It has been widely reported that barring any unforeseen circumstances, the Customs division of the Ghana Revenue Authority will not allow into the country, importation of cars that have been defined according to the Customs Amendment Act 2020 as salvaged or do not have clean title by the 1st of November, 2020.
Following extensive conversation about the subject on Eye on Port and other outlets, some stakeholder groups raised red flags on aspects of the law describing it as vague and harsh which when allowed to be implemented will negatively impact their jobs and eventually their livelihoods.
Subsequently, the President of the Republic Nana Addo Dankwa Akufo Addo invited the stakeholder groups to listen to them and subsequently charged the Ministry of Trade and Industry to lead deliberations to address all concerns with Minister of Trade as the Chair and the Executive Secretary to the President, Nana Asante Bediatuo represented.
The Stakeholder Associations confirmed that the President, had communicated that as an executive, he does not have the power within the laws of Ghana to set aside an Act passed by Parliament of Ghana and therefore all issues must be considered with the Ministry of Trade and Industries.
Speaking on Eye on Port, the various stakeholders who were present at the committee meeting including members of the Automobile Dealers Union of Ghana (ADUG), Vehicle and Assets Dealers Union of Ghana (VADUG), Abossey Okai Spare Part Dealers Association and Ghana Union of Traders Association (GUTA) explained that it had been concluded that the law be implemented as stipulated by the Customs (Amendment) Act 2020 so that following implementation, if challenges emerge, they will be addressed.
“It was concluded that, since it is a law Parliament has been passed by Parliament and assented by the President, it must be implemented, so after implementation, if there are still challenges bothering our businesses, then the issues can be worked on,” Eric Boateng, President of Automobile Dealers Union of Ghana (ADUG) said.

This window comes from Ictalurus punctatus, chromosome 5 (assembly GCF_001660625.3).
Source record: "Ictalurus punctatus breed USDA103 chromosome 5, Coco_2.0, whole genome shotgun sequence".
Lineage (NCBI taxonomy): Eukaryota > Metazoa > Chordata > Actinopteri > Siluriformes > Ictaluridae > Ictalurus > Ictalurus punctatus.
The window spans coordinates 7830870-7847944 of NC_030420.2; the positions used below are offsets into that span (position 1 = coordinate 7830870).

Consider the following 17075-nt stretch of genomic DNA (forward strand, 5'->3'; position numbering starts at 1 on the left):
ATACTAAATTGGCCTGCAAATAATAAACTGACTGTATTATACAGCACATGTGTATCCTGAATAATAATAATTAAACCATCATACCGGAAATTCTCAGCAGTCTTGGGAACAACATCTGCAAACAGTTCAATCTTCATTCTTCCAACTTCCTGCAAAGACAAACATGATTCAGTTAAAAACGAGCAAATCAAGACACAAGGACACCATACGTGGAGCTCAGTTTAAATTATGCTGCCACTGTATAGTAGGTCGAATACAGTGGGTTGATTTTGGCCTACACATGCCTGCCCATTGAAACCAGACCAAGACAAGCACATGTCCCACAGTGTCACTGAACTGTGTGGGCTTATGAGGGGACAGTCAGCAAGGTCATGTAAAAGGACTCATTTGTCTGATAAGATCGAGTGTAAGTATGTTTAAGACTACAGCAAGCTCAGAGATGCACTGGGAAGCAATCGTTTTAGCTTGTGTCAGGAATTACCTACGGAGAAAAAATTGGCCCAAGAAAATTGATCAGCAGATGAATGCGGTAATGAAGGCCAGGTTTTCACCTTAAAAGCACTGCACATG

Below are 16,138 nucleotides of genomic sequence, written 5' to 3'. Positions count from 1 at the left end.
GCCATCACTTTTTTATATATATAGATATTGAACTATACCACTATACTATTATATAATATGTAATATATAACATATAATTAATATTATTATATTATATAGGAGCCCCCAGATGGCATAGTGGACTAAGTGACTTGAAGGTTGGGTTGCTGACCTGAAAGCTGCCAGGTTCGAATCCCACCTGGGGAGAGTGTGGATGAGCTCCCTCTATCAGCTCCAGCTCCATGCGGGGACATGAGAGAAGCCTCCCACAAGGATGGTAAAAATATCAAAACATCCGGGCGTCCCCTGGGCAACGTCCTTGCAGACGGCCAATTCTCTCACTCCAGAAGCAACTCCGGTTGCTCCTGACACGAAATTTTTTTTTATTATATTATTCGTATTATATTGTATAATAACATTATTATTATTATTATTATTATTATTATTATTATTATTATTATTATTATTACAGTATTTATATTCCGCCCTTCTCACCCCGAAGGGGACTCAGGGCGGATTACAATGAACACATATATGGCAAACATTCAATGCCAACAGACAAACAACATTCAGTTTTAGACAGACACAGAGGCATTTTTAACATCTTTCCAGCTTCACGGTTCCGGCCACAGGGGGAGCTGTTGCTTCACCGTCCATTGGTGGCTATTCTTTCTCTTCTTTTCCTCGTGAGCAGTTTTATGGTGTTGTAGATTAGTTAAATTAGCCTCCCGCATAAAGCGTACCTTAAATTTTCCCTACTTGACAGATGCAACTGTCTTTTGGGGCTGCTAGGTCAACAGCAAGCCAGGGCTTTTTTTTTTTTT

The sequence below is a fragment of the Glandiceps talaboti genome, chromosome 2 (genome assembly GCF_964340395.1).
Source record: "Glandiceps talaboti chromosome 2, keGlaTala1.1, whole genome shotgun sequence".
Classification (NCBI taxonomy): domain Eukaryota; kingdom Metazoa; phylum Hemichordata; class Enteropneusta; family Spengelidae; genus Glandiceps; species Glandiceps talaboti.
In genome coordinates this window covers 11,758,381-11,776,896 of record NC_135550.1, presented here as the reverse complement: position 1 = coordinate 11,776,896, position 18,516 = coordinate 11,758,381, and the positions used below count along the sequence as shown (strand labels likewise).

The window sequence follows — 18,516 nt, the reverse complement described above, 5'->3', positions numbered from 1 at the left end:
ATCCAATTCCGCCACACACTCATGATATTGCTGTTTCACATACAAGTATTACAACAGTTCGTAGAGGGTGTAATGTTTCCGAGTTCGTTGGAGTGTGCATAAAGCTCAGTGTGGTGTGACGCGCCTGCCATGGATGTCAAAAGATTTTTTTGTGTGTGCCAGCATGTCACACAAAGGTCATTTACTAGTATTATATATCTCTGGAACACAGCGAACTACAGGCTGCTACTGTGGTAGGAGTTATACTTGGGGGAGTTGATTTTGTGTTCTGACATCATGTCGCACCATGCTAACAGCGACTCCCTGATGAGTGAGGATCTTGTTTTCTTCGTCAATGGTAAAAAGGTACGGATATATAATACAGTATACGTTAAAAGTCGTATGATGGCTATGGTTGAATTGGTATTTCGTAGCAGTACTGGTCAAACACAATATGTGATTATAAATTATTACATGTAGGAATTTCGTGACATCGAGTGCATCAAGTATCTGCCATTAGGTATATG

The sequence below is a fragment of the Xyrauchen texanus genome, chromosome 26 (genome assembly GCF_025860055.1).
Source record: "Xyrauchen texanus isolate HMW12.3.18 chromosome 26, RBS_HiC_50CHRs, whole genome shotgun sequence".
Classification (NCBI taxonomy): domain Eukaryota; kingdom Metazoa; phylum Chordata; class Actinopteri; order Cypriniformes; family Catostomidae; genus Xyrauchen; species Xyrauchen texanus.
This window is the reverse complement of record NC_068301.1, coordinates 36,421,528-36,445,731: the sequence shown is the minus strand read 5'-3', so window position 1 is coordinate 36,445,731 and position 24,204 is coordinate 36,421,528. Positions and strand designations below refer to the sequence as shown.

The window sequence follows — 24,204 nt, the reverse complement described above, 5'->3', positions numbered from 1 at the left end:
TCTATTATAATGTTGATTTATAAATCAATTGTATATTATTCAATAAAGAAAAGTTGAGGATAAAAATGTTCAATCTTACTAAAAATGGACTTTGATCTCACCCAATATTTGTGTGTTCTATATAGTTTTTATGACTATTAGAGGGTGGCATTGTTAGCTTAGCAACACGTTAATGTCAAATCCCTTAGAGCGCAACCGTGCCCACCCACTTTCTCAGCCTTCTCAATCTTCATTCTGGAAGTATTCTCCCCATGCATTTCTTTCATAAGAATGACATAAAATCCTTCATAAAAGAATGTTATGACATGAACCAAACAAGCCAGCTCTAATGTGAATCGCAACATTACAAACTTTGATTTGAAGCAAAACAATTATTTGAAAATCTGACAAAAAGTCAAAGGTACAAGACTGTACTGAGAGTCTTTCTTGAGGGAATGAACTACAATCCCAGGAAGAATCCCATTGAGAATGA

All the stakeholder groups were in favor of the conclusion by the committee led by the Ministry of Trade and Industry to the effect that the law be implemented as stipulated, by the Act of Parliament except members of VADUG.
The Vehicle and Assets Dealers Union of Ghana (VADUG) insisted on their earlier position that, the definition of salvage remains vague and the requirement of clean title is extremely strict.
“After the meeting, it came to the conclusion that the preconceived conclusion that had earlier on been made came to bear.”
The VADUG members explained that their members import significant amount of salvaged vehicles which has great ripple effect on the bigger value chain and therefore government must exercise caution in implementing the law that seeks to ban its importation.
However, the other stakeholders including the Abossey Okai Spare parts dealers believe the alternatives to the ban on the salvaged vehicles are adequate to keep their members in business, and they maintained that the country has come of age to embrace such a policy.
“The fact that salvaged and overaged vehicles cannot be brought into Ghana does not mean that, other cars that are not salvaged and under 10 years of age cannot be brought in,” Clement Boateng, the Co-Chairman of the Abossey Okai Spare Prats Dealers Association quizzed.